Her major is in International Relations and she loves to travel. She uses her tricycle for long trips. The 22-year-old student is a person of short stature and has pseudoachondroplasia. REHACARE.com spoke with her about her first impressions and experiences during her stay abroad.
Ms. Schöne, you currently study two semesters in Italy as part of the Erasmus exchange program. How do Italians treat people with visible disabilities like yours?
Andrea Schöne: Based on my experience, Italians have a more natural and open approach to a visible disability. Right from the start, I was not being stared at as much. Once when I had trouble getting up on the sidewalk, a store owner from across the street ran over and helped me. The willingness to help is far greater here than it is in Germany – even when I am not able to reach items on shelves when I shop for example. The supermarket near me even has a sign that states wheelchair users and older persons take priority.
I also see people both with physical and so-called cognitive disabilities on the street and in public every day. Just recently, a person with an electric wheelchair was approaching me at my university. This is not necessarily a given at German universities.
How do you rank the education system in Italy as a student?
Schöne: The Italian education system is a downright dream for students with disabilities. Since 1978, Italy no longer has special schools for students with disabilities. In Bologna and Forlì I have seen schools that added special ramps for wheelchair users so that students no longer need to enter the premises through the back entrance. Before my studies, I completed a language course in Bologna to improve my Italian language skills. I spoke with employees there and told them that I encountered great difficulties in Germany attending a regular school. They couldn’t even fathom that.
I also spoke with several other Italian friends about this and they were also surprised that things are this bad in Germany. Many of them had classmates with disabilities and thus seem far more open-minded towards people with disabilities. Incidentally, the Forlì Branch of the University of Bologna is also well designed: on the one hand, the School of Political Sciences building has a completely accessible design and I am able to reach every room with an elevator. On the other hand, every lecture hall features reserved seating for wheelchair users with a desk that can be added. Unfortunately, my university in Germany is not so well equipped.
Have you encountered any type of barriers so far?
Schöne: Needless to say, Italy also has its structural barriers – for instance if ramps are too steep or a store has a step in front. However, you always find quick help. What truly impressed and at the same time upset me is that the Forlì railway station with its two platforms is really very small but is still entirely accessible. The elevators also look like they have been installed at least ten years ago. My hometown Ingolstadt, which has as many residents as Forlì, created a accessible environment only about four years ago. And yet the Ingolstadt train station is significantly larger.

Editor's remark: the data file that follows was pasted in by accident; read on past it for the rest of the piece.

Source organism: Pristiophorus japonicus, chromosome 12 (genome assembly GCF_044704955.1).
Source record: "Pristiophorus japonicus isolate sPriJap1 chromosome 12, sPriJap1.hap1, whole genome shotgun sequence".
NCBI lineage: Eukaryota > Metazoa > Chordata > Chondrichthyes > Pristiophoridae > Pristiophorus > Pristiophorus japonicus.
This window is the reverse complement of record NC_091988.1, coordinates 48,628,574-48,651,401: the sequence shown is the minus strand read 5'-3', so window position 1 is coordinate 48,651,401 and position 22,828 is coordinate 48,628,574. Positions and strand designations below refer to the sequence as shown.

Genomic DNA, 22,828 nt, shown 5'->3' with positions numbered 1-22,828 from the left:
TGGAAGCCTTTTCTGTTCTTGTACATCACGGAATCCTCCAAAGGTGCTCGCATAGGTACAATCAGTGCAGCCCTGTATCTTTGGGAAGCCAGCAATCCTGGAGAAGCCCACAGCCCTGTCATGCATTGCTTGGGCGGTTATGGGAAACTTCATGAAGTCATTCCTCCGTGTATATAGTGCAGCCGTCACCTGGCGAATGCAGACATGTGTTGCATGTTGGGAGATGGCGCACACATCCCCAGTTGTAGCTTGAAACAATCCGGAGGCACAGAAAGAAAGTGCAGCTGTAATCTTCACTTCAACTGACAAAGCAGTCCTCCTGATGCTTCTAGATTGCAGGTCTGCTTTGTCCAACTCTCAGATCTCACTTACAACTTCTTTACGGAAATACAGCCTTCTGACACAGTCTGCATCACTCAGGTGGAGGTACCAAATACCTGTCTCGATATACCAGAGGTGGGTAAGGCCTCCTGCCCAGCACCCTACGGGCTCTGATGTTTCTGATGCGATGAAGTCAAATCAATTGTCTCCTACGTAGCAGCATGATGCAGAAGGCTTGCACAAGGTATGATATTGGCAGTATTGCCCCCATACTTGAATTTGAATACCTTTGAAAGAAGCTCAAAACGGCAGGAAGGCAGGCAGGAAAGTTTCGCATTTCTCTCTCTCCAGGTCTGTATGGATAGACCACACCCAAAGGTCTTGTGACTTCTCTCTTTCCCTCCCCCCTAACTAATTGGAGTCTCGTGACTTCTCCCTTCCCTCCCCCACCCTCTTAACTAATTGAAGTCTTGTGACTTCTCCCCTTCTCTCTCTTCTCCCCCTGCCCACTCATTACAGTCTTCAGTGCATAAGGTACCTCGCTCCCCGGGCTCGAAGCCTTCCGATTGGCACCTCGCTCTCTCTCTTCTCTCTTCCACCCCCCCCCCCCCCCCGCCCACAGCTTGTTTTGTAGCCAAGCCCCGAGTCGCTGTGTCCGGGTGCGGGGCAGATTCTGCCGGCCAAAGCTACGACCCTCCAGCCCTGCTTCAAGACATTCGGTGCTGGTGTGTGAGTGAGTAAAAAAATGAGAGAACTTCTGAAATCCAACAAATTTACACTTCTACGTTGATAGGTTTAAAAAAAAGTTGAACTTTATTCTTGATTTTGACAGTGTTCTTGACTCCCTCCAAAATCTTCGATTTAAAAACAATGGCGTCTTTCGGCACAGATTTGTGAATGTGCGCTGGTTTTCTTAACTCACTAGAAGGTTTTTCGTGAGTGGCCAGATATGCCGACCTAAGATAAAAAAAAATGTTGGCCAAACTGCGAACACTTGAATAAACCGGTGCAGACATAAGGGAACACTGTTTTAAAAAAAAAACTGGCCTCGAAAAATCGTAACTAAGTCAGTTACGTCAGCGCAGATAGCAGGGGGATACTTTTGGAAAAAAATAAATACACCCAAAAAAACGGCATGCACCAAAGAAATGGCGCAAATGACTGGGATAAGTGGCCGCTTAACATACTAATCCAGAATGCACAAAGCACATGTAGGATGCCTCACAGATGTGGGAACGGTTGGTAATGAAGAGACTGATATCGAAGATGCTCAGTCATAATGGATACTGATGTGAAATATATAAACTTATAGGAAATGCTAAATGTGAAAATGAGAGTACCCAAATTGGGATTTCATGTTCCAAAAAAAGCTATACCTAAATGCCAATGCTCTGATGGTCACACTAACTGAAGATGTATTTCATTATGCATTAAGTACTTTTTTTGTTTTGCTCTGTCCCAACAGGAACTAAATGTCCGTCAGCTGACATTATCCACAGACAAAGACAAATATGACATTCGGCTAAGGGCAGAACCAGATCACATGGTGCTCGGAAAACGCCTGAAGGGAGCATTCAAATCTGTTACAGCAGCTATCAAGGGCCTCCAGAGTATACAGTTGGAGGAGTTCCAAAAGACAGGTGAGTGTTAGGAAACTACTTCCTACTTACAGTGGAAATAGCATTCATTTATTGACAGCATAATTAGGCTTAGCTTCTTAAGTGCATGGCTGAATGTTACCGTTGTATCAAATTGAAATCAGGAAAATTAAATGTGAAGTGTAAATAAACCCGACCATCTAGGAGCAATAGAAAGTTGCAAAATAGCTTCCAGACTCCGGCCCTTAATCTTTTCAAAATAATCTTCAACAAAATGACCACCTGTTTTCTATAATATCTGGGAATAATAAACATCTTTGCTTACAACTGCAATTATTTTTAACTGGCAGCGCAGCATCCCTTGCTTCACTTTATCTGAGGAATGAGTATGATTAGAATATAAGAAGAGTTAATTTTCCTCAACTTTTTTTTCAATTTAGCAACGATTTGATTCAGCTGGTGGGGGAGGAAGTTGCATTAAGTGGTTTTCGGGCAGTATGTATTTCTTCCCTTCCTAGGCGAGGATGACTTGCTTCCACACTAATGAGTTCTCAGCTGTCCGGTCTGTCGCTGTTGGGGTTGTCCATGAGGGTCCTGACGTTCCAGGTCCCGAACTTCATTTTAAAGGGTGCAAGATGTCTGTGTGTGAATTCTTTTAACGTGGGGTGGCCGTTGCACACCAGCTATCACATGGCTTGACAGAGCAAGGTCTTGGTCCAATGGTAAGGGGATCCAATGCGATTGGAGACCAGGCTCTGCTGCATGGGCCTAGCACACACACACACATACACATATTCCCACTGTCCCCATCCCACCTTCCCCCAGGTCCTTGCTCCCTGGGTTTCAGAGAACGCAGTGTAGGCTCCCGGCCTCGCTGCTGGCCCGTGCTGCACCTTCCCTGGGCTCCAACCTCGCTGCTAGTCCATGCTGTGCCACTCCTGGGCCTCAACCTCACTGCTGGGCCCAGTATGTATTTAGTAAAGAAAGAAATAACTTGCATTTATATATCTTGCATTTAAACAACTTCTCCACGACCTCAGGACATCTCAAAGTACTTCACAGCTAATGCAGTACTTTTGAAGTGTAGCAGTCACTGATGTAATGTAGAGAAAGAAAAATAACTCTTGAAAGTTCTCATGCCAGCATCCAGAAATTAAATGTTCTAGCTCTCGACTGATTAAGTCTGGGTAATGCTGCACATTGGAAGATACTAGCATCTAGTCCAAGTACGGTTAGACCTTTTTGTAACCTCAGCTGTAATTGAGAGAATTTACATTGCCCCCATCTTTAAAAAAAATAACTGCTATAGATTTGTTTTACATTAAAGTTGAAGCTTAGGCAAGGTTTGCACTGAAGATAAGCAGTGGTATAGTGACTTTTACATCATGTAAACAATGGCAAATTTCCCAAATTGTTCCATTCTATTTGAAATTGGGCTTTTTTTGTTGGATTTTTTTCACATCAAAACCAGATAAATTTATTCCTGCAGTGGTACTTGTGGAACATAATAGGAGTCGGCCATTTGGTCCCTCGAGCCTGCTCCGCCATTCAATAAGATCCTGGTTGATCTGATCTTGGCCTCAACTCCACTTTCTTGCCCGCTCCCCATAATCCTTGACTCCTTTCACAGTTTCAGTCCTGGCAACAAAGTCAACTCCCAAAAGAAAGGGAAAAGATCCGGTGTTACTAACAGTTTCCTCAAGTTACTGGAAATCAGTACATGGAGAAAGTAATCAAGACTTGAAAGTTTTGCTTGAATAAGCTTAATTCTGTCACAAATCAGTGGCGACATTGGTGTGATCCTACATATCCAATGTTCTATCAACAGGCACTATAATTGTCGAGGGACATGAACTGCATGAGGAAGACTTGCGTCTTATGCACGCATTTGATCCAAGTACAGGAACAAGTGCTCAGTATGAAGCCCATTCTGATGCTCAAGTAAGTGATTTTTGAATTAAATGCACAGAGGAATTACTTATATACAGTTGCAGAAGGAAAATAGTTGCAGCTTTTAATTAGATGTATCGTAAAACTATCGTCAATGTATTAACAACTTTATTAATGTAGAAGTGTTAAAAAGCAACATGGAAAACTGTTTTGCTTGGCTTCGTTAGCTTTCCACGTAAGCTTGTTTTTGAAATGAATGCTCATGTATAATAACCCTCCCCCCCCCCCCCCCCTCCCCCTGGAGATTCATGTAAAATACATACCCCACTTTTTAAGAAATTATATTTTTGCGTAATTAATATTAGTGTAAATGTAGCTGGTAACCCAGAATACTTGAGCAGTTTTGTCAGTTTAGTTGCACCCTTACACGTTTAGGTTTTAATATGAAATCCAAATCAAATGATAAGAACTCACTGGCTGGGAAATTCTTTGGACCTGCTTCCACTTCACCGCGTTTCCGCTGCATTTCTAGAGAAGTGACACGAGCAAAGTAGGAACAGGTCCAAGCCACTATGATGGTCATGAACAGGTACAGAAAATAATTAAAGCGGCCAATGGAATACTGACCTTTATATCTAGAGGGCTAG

So the awareness of structural barriers seems to be greater in Italy?
Schöne: Yes, at least, that has been my impression so far. Having said that, I still noticed one barrier in the minds of people: insisting on complying with regulations and certain organizational arrangements. Train rides of wheelchair users who need extra help also need to be reserved in Italy. Since I am not familiar with the Italian bureaucracy and only needed someone to put my luggage and tricycle on the train, I didn’t worry about it. Two border policemen and railway associates were not amused and didn’t even want to hear my explanations. Instead, they made endless phone calls to find somebody to come and help me. However, this also always happens in Germany when I ride the train – even when I travel with a companion.
What makes Italy so special when it comes to inclusion?
Schöne: Above all, I believe Italy’s inclusive education system that I already mentioned makes it so unique. And one more positive aspect that I have noticed: for once, I no longer feel like an alien, a being from another planet. Even though I still attract attention to my disability because of my tricycle, it is nowhere near as extreme as things are in Germany.
A direct comparison between Italy and Germany – what is your verdict?
Schöne: Based on the attitudes of people and the legal situation, I clearly would give Italy a higher rating. On the whole, people are more open-minded here. Having said that, those are my impressions after approximately six months and I have not been able to gain insights into all areas of life yet. For example, I am not able to judge how things are in the working world or when it comes to insurance issues. What I would like to see in Germany is simply to work more closely with other countries that have implemented inclusion in education for example for many years already – and not to keep wanting to reinvent the wheel.
Compared to previous years, however, a lot has changed for the better in Germany. That’s why it would be unfair to say that Germans are unwilling to change things. I have many good friends who don’t have a disability and are very open-minded and who help me when I need it. Nevertheless, I would still rank Germany below Italy in terms of open-mindedness. I would guess that Italians are more used to people with disabilities in everyday life thanks to their inclusive education system and are thus able to interact better with them.